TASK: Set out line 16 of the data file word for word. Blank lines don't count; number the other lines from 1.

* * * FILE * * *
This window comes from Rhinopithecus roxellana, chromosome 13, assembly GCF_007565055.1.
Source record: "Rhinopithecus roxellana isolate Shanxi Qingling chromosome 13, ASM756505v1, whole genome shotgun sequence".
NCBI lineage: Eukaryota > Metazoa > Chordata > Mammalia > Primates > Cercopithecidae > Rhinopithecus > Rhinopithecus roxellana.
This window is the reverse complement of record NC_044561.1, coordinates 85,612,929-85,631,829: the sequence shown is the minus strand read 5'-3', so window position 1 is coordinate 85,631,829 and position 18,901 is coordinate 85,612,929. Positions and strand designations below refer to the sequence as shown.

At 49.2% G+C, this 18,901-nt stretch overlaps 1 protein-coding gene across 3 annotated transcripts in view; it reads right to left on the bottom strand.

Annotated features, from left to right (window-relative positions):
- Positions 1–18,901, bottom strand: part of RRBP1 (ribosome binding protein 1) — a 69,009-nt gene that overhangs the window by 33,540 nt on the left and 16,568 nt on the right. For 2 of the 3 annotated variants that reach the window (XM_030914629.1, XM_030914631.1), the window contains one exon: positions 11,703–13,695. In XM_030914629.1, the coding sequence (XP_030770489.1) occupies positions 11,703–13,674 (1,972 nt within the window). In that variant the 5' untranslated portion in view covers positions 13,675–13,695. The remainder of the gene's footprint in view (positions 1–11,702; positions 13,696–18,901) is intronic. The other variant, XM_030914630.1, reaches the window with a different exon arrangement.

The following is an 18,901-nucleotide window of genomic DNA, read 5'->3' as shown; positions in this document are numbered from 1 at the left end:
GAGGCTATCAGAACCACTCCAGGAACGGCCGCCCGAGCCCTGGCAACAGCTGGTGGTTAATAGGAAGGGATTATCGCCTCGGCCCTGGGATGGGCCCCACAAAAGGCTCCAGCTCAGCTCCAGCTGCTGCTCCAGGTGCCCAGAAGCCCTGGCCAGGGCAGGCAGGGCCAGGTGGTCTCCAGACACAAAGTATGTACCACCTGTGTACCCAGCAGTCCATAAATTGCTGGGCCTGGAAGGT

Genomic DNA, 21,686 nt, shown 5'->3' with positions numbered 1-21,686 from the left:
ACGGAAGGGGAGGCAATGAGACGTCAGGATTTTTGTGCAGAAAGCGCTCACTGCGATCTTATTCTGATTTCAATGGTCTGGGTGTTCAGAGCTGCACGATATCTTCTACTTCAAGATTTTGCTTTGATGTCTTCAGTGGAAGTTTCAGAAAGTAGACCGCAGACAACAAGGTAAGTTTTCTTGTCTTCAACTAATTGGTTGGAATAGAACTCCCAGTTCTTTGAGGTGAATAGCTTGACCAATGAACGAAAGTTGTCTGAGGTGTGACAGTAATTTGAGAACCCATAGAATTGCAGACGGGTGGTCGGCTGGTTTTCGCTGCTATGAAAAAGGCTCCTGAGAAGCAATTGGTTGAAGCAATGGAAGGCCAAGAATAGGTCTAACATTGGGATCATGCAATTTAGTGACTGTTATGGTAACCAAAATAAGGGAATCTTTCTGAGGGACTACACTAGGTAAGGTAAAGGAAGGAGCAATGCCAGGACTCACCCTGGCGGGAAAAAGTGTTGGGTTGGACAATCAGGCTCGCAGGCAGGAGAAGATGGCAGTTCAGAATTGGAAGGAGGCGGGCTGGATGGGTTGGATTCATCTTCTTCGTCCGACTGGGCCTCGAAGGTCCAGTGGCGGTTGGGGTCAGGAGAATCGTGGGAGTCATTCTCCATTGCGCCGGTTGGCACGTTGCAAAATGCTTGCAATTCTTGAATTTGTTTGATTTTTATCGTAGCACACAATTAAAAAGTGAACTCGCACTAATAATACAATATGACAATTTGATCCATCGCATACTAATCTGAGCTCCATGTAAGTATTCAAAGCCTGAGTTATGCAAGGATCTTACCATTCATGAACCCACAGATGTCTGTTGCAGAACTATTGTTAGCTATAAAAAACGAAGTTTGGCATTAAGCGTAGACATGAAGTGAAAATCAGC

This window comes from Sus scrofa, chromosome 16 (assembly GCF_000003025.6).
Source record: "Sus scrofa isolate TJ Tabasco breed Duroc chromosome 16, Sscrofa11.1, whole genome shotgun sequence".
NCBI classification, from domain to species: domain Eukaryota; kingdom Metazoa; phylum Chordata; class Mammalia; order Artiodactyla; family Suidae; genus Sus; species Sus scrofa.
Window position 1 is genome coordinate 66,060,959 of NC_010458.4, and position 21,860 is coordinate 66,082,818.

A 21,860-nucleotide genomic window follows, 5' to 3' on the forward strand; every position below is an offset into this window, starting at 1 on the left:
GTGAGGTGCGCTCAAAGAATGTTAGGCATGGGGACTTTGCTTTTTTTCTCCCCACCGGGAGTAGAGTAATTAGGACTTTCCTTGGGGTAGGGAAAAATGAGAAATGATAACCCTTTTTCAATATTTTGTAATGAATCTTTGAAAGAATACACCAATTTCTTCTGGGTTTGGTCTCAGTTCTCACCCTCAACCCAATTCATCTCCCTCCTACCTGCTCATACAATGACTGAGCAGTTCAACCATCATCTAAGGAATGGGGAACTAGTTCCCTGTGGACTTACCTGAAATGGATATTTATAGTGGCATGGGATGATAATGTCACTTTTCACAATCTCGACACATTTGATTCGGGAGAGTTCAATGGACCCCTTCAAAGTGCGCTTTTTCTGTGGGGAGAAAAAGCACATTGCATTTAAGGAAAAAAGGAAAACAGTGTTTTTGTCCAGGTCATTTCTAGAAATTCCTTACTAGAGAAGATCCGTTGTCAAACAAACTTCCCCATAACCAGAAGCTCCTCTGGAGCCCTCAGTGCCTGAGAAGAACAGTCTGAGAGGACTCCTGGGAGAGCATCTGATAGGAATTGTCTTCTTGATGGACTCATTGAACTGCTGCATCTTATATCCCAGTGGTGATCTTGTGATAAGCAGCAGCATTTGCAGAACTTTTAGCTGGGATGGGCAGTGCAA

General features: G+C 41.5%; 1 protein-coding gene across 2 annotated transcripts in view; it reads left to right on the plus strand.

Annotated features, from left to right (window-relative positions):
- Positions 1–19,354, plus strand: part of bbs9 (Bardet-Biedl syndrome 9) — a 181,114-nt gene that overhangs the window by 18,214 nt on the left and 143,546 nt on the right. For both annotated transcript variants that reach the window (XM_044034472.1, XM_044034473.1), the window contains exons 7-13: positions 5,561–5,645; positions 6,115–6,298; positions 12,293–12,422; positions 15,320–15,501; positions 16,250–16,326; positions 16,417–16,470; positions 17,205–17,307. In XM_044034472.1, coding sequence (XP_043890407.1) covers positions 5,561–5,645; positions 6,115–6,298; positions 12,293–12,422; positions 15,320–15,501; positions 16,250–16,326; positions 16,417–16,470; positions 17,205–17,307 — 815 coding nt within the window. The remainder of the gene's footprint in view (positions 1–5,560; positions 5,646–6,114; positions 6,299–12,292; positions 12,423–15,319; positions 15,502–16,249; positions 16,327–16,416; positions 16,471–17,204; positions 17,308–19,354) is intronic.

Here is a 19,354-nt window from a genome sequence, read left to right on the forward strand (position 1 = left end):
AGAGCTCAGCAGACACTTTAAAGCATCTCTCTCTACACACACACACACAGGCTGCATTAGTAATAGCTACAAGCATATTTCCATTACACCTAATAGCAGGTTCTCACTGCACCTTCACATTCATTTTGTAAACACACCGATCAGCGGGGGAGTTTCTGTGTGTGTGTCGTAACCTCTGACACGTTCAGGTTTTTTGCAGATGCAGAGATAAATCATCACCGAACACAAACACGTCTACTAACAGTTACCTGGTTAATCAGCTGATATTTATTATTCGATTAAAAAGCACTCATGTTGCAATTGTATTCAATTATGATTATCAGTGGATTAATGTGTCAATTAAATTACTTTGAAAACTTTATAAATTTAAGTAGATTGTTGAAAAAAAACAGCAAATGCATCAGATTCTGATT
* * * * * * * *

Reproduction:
A 21,860-nucleotide genomic window follows, 5' to 3' on the forward strand; every position below is an offset into this window, starting at 1 on the left: